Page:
Wesley leads us to the heart of Lent and to the heart of every day of seeking the fullness of life in Christ: such a longing to please our Lord that we want the Holy Spirit to check us at the first sense of pride, wrong desire, or the wandering will — anything, that is, that might “quench the kindling fire.”
The good news is that we already have a basic blueprint for how to help people embrace faith in Jesus and become his apprentices. Methodist discipline, or the method that gave Methodism its name, was focused on helping people become deeply committed Christians, to become mature followers of Jesus Christ … The biggest challenge contemporary Wesleyans may face is our own unwillingness to be a disciplined people.
I’m always encouraged when pastors and laypeople express an interest in finding out more about our tradition. Ultimately however, if we want not only to learn about Wesley but also to become Wesleyan, we should take John Wesley’s approach to the Christian life seriously. It isn’t just about becoming familiar with a fascinating figure in church history. It is about letting that figure serve as a guide to point us toward Jesus Christ and the salvation that he wants to give us.
Wesley knew how to be abased and how to abound. He intended, as did his brother John, to live all of life under God’s hand, whatever the circumstances of any given day.
Though it may seem to be the most difficult to define of the three, Wesley insists on including spirit with doctrine and discipline because right doctrine (belief) and right discipline (practice) are not enough in themselves.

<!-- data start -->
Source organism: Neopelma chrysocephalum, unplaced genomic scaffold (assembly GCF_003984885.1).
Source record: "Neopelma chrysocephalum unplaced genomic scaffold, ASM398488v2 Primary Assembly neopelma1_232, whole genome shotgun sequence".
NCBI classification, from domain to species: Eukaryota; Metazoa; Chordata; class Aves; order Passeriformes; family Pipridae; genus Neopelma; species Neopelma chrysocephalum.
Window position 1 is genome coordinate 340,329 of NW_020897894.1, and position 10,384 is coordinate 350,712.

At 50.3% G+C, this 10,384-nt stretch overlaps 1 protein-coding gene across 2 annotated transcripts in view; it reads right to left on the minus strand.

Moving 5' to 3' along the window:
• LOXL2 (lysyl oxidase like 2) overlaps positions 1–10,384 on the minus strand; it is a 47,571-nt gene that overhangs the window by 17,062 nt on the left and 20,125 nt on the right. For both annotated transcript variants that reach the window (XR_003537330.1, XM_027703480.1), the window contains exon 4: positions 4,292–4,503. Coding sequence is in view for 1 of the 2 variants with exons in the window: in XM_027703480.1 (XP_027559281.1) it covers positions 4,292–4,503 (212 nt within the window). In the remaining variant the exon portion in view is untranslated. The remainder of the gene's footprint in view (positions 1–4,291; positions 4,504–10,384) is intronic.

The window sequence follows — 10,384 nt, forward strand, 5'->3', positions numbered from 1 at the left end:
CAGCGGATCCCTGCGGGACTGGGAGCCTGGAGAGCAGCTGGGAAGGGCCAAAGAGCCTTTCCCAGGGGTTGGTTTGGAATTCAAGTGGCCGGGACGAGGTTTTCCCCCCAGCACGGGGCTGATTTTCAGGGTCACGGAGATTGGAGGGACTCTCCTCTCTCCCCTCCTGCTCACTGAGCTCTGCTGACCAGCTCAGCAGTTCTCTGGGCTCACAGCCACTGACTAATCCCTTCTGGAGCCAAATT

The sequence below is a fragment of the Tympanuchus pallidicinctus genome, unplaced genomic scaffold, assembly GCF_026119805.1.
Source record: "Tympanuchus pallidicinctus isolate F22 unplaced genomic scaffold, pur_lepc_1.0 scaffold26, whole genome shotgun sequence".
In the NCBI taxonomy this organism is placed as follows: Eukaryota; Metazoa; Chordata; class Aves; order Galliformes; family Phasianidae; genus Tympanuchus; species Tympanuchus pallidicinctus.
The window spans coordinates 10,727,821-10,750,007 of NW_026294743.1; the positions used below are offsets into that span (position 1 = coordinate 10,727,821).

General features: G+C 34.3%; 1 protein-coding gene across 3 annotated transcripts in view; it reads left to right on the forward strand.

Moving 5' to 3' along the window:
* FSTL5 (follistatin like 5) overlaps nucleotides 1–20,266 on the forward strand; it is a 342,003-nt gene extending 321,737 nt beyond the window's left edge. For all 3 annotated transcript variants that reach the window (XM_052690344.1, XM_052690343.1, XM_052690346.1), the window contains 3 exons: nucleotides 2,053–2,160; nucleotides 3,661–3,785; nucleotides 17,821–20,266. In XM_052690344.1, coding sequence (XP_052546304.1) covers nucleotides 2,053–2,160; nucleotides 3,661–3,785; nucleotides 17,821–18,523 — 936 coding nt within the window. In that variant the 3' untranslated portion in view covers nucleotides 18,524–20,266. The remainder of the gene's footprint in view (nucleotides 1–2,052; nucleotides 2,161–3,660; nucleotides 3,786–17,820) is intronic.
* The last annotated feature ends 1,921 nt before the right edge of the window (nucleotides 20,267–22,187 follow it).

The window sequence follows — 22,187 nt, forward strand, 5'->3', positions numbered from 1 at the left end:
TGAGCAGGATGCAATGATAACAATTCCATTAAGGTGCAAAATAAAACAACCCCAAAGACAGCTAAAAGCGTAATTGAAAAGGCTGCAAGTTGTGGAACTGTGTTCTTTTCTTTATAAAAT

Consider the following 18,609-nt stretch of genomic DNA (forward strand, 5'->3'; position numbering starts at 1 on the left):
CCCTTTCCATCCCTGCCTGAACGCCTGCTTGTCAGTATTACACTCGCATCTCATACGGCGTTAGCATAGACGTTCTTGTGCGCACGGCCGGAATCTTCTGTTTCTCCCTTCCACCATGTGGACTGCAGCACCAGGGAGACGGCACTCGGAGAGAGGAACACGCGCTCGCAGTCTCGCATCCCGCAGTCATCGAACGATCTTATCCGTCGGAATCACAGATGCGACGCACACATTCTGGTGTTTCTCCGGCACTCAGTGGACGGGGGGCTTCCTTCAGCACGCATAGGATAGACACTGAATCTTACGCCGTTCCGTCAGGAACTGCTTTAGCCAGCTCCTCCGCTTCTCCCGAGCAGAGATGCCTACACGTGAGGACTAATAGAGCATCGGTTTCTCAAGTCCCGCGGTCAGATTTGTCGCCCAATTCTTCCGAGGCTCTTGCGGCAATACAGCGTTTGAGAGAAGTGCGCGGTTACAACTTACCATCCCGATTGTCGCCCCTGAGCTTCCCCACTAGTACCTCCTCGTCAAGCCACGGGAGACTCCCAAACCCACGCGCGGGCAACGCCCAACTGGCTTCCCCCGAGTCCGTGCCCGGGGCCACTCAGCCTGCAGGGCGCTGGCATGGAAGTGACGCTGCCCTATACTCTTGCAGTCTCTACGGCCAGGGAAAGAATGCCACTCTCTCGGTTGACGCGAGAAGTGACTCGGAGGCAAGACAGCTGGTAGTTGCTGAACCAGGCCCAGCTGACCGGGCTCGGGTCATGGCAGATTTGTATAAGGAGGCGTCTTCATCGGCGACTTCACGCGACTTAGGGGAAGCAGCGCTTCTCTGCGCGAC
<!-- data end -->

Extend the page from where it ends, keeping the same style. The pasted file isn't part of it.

I have heard numerous people in various ecclesial and academic contexts use this reformulation as if it were the direct equivalent of the original. What I have not heard, however, is much in the way of critical reflection upon such usage. “Stay in love with God” is perhaps easier to say (and memorize) and sounds more modern than the rather cumbersome original, “attend upon all the ordinances of God.” Yet does that new, popularized rendering accurately express the point that Wesley was trying to make? At a deeper level, is the phrase “stay in love with God” theologically adequate?
How shall we struggle to identify what keeps us rooted and grounded in our shared covenant even when we are not in agreement? How shall we “hang in there” with each other – not in spite of, but because of our different views? We share deep roots. Our Wesleyan heritage is rich and grounds us deeply in the love of God and love of neighbor. We share deep roots and from what I’ve noticed over the last fifteen months, our branches spread wide.
The first verse of “Hark! the Herald Angels Sing” is an invitation to join the angels who announced Christ’s birth. In fact, Wesley wants all nations to rise and “join the triumph of the skies” in the tumultuous news, “Christ is born in Bethlehem!” Notice the exclamation point. Wesley was inclined that way. It’s hard to end all your sentences with periods when your soul is on the rise.
Advent is primarily about looking through the baby in the manger to see Christ the King coming on the clouds in glory. The problem for Methodists is that, for decades, we did not have a single hymn in the Methodist hymnal that explicitly referenced the Lord’s physical return.
Wesleyan Accent is excited to welcome Ellsworth Kalas who will be contributing regular reflections on Wesleyan hymns. His first highlights Charles Wesley’s wonderful Advent hymn, “Come, Thou Long-Expected Jesus.”